If you have been to any conference, you know that the best connections happen outside of the formal  conference  activities.  The spontaneous meals, prayers in the hallways, and late night talks with old friends and new are the richness of the Christian Community Development Association.  Yesterday morning Mark Charles pointed out that “the American Church has bought into the false notion that relationships can be between organizations.  Organizations do not develop relationships, people do.”

There were several opportunities this week to remember that and perhaps my favorite moment was a “dinner party” that started with my friend Kevin from New Orleans saying, “let’s get together!” and me replying, “I’ll bring my team.”  Next thing I knew we each had invited about five people who then invited a couple more.  When we finally got everyone in the same place at the same time we noticed a few individuals standing around seemingly with no dinner plans so we roped them in too. 

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Travelogue- Chicago

I came to Chicago this time for the annual Christian Community Development Association (CCDA) National Conference.  Last year the conference was in Cincinnati and on the first day I called my mom to tell her I wanted her to come along next year.  So now its next year and Mom and I just spent our first day together in the Windy City. 

Being at CCDA is like being with family for me.  For three days I get to be with people whom I don’t have to explain my life to and who challenge me to love Jesus and my neighbors in deep, deep ways.  I am always excited and awed by the people I meet and the way God is using them around the country to work our justice and reconciliation.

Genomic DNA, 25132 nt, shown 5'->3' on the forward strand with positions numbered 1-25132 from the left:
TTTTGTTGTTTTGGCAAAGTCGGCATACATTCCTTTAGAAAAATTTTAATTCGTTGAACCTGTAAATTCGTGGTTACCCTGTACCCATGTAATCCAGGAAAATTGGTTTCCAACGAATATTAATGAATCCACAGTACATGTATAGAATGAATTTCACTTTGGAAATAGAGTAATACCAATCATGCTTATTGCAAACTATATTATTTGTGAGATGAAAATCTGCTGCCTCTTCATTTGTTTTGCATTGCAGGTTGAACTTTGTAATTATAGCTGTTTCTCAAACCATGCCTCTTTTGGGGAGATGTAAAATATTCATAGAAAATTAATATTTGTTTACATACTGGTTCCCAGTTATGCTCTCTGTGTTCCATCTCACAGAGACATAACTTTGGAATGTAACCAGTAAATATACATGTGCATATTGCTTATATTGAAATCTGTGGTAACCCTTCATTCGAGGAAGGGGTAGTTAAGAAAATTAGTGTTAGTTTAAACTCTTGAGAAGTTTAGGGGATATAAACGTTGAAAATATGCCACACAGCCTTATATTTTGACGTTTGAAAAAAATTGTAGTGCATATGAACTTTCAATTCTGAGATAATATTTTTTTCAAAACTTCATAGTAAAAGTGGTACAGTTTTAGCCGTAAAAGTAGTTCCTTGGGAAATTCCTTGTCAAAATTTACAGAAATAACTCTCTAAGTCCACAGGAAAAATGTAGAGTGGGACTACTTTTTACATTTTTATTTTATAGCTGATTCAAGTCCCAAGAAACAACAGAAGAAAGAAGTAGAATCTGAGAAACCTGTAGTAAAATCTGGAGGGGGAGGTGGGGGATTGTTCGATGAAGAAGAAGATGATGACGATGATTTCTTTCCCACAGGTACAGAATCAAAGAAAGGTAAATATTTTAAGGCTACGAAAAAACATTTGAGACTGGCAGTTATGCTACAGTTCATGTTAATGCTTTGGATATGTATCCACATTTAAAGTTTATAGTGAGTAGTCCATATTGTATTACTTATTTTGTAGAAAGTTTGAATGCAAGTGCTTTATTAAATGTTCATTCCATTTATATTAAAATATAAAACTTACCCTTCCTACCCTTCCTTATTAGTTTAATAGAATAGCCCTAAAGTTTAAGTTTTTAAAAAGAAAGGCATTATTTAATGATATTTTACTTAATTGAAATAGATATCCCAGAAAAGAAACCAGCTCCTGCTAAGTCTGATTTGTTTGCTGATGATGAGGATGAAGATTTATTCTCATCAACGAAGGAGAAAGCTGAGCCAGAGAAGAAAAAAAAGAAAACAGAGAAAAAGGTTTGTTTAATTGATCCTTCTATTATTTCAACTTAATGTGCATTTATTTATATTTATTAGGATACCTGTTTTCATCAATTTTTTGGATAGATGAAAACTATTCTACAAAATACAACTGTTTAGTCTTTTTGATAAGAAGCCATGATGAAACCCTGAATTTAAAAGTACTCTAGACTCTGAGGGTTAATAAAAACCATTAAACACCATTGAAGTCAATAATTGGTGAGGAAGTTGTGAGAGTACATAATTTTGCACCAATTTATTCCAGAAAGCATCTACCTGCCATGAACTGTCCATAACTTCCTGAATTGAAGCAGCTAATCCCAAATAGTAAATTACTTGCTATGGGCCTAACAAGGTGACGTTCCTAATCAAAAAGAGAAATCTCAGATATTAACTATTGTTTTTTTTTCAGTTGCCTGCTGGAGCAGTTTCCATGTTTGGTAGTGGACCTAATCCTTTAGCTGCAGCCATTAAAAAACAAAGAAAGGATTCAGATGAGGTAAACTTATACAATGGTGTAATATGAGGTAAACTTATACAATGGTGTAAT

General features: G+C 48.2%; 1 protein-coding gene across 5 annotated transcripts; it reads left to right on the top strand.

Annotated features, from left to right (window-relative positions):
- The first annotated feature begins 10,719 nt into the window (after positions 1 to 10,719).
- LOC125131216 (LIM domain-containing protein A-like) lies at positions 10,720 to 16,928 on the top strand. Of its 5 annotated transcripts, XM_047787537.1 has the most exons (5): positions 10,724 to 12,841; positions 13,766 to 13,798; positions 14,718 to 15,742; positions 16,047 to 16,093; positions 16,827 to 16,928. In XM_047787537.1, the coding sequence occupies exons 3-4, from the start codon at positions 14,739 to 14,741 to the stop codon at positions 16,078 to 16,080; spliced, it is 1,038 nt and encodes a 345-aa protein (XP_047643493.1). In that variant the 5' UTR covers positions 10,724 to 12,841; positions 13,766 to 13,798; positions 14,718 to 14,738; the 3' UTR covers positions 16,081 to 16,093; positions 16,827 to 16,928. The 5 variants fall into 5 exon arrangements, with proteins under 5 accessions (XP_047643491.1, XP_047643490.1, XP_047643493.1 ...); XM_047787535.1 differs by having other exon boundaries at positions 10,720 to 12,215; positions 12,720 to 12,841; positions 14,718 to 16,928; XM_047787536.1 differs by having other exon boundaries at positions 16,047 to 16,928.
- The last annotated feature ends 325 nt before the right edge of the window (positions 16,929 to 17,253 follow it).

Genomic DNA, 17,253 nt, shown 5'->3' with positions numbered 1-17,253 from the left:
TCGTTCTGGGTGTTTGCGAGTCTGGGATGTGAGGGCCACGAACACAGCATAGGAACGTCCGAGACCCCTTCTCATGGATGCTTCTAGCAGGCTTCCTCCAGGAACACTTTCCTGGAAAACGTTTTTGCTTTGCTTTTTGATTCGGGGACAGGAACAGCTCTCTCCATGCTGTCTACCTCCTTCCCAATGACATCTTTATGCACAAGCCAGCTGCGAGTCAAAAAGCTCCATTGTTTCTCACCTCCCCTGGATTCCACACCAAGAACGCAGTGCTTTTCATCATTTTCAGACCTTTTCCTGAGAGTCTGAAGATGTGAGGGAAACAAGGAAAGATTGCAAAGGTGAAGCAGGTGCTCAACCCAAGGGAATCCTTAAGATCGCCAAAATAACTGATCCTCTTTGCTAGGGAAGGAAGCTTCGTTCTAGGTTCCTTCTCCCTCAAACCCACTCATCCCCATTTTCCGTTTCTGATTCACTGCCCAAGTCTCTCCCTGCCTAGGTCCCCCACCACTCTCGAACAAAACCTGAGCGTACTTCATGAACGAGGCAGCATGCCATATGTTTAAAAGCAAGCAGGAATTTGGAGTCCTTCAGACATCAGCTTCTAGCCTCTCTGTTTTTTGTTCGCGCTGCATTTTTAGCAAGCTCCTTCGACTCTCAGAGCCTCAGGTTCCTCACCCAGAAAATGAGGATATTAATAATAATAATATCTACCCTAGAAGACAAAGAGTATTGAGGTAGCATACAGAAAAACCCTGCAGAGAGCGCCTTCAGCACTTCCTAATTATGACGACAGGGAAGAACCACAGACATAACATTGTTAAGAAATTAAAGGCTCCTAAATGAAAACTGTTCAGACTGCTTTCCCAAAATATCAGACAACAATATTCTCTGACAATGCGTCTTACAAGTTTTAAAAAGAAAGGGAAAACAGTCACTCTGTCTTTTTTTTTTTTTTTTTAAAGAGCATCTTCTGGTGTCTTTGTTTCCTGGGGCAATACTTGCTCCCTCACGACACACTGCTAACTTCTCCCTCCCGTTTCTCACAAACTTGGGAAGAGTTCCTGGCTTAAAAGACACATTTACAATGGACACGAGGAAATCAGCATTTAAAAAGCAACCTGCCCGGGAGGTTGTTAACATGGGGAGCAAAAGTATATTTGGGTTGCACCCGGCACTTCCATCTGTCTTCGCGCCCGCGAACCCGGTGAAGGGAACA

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The Song of My Friend Addie

My friend Addie is four and lives in her own little world.  In Addie’s world there is no hurry.  In her world you can wear your clothes backwards and change them every hour.  In Addie’s world there is lots of singing.  There is much dancing.  There is no need to brush your hair.  Addie’s world is a collage of projects and music and make-believe games.  She occasionally emerges from her world and greets my world with a word of affection or a hug or a randomly placed, “buenos dias”.  She may remind you she is four and then revert back to her world of daydreams and songs.

I find myself being jealous of Addie and her sweet oblivion.  Even when her mom gets frustrated with her, it doesn’t seem to shake her out of her own rhythm.  This is something I pray she holds onto.  It seems other people can constantly shake me out of my rhythm; a misinterpreted comment here, a judgmental response there, my own off perceptions of what others think, all cause me to fall in line with the expectations of others instead of living merrily in the space God intended for me.  Right when I think I’ve given up any concern for what others think, it comes back, sneaking into my thoughts and perceptions.

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I love our world- the sights, noises, and flavors of it all. I've found the best way for me to make a difference globally is to be rooted and engaged in my community. Every day is 1 more adventure in loving God and loving my neighbor.